December 30, 1997
ILLINOIS TEEN BIRTHS DROP TO
EIGHT-YEAR LOW IN 1996
SPRINGFIELD, IL -- The number of babies born to Illinois teenagers dropped last year to the lowest level in eight years, the Illinois Department of Public Health today reported.
Of the 183,079 births to Illinois women in 1996, 12.7 percent or 23,331 were to girls 19 years of age and younger, down from 12.9 percent in 1995 and the lowest since the 12.5 percent recorded in 1988. About 85 percent of the teenage births were to single moms.
"There is hope teenagers may be changing their attitudes toward early sex and its consequences," said Dr. John R. Lumpkin, state public health director. "But despite the encouraging trend, there are still too many babies born to teenagers. Abstinence remains the best choice and that message needs to be delivered by those of us who have an influence on their lives -- family, preachers, teachers, health care providers and friends."
Federal government studies released this year have found that sexual activity among teens has fallen for the first time in a quarter century. The government's National Survey of Family Growth, which is conducted every five years, found half of the 15- to 19-year-old girls reported having sex at least once, down from 55 percent in 1990. A similar study sponsored by the U.S. Department of Health and Human Services reported 55 percent of teen boys said they were sexually active, down from 60 percent in 1988.
The researchers said they were not sure why more teens were postponing sexual activity, but suggested the fear of HIV infection and AIDS, better school sex education and a concern about the consequences of having a child appear to have had an effect.
"We know the many risks of early childbearing," Dr. Lumpkin said. "Teen mothers have difficulty fulfilling their roles as parents and often do not finish high school, which makes it less likely they will find gainful employment as adults. This often leads to limited life options for the mother and child and is associated with social and economic disadvantages."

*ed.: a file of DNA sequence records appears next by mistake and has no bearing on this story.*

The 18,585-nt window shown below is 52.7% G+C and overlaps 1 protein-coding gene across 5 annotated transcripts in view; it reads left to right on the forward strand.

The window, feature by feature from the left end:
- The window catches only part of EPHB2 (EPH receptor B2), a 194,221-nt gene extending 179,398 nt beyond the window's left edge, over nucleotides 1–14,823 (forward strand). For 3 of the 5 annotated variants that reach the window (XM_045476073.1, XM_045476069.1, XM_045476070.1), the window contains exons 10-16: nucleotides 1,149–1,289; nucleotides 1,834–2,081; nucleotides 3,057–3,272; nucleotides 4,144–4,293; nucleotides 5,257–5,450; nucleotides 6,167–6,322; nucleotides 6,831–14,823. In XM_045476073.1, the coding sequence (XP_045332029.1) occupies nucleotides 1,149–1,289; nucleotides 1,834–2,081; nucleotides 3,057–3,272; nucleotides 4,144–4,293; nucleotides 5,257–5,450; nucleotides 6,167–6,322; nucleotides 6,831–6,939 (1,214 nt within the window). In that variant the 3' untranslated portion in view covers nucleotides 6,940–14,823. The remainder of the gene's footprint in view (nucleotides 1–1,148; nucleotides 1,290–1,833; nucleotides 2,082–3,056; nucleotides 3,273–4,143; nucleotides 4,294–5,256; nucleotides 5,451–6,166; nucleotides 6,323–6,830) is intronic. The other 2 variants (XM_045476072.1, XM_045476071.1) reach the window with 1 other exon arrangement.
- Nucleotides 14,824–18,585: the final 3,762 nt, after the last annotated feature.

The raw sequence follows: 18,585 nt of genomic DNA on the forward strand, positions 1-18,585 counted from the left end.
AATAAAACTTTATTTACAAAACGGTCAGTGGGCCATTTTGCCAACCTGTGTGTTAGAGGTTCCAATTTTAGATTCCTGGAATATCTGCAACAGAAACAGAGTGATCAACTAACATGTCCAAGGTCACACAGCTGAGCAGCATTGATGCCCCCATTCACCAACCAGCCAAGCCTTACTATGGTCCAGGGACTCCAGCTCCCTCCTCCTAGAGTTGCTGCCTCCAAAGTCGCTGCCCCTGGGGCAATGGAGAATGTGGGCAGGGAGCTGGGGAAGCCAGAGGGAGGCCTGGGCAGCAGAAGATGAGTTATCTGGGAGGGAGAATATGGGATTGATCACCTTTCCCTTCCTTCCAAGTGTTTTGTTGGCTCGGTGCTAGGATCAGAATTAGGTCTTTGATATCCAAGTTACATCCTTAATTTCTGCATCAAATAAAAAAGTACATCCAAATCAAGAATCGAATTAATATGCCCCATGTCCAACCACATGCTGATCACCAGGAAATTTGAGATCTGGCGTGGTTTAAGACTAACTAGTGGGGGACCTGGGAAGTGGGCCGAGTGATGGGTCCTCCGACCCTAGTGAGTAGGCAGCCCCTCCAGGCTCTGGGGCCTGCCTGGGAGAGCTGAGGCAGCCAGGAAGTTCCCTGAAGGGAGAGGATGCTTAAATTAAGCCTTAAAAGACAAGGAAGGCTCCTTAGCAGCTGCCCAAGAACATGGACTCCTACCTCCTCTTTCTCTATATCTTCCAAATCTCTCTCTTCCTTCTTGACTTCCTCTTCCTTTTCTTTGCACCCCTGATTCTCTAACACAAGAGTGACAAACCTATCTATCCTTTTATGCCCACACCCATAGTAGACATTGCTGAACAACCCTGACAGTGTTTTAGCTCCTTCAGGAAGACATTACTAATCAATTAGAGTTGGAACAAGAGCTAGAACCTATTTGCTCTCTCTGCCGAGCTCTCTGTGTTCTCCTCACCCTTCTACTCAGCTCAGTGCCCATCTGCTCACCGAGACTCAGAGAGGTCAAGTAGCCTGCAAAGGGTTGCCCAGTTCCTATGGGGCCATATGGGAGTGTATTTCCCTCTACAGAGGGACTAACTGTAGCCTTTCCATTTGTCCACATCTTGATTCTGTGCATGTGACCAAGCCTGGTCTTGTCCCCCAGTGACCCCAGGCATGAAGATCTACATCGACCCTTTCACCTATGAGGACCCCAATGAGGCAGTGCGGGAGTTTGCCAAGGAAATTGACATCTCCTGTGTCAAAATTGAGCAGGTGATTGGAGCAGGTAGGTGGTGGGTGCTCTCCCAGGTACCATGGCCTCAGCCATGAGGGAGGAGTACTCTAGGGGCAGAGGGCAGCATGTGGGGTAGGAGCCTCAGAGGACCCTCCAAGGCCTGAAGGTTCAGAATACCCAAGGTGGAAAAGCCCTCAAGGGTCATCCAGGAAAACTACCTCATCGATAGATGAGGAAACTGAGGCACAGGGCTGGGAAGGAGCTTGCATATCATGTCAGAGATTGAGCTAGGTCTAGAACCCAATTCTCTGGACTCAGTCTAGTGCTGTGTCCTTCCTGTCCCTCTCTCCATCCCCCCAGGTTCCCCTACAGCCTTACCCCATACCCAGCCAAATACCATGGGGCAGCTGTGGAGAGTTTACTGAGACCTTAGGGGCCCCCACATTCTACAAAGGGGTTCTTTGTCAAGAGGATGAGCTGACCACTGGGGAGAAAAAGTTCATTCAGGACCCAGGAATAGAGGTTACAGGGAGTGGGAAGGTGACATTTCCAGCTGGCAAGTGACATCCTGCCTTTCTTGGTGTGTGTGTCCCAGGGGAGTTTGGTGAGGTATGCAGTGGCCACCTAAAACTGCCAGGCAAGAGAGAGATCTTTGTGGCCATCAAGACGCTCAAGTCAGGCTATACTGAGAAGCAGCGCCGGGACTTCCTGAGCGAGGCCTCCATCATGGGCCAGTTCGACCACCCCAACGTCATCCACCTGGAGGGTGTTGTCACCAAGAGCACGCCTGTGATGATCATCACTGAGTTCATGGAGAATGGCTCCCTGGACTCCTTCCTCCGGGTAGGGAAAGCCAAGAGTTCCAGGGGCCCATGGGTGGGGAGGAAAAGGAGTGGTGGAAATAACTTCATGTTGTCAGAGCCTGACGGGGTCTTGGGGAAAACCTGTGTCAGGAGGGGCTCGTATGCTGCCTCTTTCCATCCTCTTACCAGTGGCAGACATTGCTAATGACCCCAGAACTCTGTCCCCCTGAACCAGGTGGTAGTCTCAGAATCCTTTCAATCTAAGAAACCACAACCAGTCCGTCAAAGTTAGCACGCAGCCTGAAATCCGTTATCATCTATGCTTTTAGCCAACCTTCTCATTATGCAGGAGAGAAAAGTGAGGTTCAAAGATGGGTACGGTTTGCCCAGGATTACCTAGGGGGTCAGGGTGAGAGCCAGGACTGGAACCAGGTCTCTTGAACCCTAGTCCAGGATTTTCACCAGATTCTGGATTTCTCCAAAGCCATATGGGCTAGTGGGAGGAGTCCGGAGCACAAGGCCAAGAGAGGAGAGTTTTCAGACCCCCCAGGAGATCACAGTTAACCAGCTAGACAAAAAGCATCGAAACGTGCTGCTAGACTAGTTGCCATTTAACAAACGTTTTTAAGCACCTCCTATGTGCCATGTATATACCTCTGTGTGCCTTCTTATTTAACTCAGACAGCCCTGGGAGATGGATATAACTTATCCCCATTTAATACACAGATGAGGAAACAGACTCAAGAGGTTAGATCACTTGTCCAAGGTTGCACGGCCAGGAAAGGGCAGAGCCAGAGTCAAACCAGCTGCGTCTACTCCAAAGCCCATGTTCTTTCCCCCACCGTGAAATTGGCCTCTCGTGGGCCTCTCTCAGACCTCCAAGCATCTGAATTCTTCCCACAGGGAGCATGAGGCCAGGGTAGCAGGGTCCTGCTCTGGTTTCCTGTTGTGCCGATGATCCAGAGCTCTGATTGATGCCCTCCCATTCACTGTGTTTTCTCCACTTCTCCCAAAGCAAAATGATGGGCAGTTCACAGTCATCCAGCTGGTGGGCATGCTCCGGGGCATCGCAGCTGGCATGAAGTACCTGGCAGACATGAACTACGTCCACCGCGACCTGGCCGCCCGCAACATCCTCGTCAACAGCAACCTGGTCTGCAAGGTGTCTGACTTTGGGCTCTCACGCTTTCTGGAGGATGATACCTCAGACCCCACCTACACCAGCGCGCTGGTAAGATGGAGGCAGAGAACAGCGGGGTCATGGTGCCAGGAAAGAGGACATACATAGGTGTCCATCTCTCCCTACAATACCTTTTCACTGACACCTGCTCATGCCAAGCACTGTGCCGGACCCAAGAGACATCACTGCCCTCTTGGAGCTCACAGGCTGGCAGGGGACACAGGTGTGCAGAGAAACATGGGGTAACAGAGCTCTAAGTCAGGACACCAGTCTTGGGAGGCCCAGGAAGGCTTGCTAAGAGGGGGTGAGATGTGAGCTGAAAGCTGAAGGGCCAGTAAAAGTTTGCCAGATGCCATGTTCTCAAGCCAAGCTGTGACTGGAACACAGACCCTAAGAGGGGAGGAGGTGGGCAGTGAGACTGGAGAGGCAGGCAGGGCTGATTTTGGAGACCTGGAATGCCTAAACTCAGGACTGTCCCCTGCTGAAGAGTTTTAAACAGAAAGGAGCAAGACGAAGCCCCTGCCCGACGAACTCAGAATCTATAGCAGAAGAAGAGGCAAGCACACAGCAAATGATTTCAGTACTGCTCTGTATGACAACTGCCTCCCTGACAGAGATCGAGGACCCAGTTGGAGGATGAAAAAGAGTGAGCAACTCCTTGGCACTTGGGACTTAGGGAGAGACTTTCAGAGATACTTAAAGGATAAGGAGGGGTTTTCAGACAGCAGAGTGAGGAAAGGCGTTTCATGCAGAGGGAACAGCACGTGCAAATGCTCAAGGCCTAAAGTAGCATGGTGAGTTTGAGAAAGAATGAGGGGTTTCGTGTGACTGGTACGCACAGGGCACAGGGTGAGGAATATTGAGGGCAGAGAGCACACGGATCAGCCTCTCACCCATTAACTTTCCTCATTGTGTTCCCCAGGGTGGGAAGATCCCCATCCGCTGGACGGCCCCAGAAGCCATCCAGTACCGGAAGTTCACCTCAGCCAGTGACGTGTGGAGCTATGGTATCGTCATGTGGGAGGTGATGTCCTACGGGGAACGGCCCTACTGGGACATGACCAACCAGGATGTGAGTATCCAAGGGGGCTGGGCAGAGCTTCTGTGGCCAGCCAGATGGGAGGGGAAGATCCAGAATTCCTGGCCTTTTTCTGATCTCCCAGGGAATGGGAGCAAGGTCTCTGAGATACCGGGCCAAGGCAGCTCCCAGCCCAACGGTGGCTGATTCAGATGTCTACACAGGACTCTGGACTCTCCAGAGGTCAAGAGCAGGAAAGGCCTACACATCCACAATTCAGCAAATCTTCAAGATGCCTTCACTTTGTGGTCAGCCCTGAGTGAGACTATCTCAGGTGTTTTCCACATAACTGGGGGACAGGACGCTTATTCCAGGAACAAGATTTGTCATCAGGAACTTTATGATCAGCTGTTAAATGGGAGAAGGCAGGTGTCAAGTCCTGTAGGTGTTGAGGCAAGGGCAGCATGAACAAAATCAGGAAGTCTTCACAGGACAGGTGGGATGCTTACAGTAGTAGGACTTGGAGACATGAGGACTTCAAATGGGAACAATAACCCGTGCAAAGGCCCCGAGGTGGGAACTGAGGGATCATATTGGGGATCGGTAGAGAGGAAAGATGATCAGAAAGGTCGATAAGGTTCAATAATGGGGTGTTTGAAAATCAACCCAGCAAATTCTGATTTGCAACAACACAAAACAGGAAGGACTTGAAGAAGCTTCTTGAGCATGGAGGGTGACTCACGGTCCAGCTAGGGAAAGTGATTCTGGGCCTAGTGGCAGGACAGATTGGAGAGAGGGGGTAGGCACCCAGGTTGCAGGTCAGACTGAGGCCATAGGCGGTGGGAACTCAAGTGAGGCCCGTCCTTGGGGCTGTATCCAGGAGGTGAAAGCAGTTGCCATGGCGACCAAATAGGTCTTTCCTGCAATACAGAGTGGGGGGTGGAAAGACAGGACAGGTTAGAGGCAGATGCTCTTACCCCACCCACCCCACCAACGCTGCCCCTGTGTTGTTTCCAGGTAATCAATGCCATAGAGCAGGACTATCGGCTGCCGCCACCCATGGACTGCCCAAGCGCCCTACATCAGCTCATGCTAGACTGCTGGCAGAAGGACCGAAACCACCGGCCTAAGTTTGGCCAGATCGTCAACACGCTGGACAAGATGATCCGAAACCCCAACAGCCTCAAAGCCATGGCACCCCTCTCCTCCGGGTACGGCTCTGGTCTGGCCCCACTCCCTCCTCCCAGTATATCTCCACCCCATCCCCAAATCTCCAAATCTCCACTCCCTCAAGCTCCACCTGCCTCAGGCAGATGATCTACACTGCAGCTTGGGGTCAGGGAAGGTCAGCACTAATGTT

While the recent slowing in teen births and sexual activity are hope for the future, Dr. Lumpkin said much more needs to be accomplished.
"We know from experience that many teens will not choose to wait to have sex until they are married," Dr. Lumpkin said. "For those who have begun sexual relationships, it is not too late to provide them with decision-making and partner communication skills and with information about contraceptives."
In 1996 in Illinois, there were 9,422 babies born to children 17 years of age and younger, 40 percent of all teen births. Births to 18- and 19-year-olds totaled 13,909. In 1995, there were 9,824 babies born to teens 17 years of age or younger, and 14,222 to 18- and 19-year-olds.
Among racial groups, African-American teenagers accounted for 40 percent of all teen births, or 9,345; 98 percent were unmarried. There were 8,347 births to white teenagers, 76 percent of whom were unmarried, and 5,446 births to teens of Hispanic or Latino ethnicity, 73 percent of whom were unmarried.
The number of births to teen mothers and the percentage of the state's total births for the last 10 years are 1987, 22,393 (12.5%); 1988, 23,169 (12.5%); 1989, 24,923 (13.1%); 1990, 25,545 (13.1%); 1991, 25,291 (13.0%); 1992, 24,601 (12.9%); 1993, 24,395 (12.8%); 1994, 24,668 (13.0%); 1995, 24,046 (12.9%); and 1996, 23,331 (12.7%).
NOTE -- Jump to the list of births to teenage mothers for 1995 and 1996 by age, according to county of residence.
of Public Health
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Springfield, Illinois 62761
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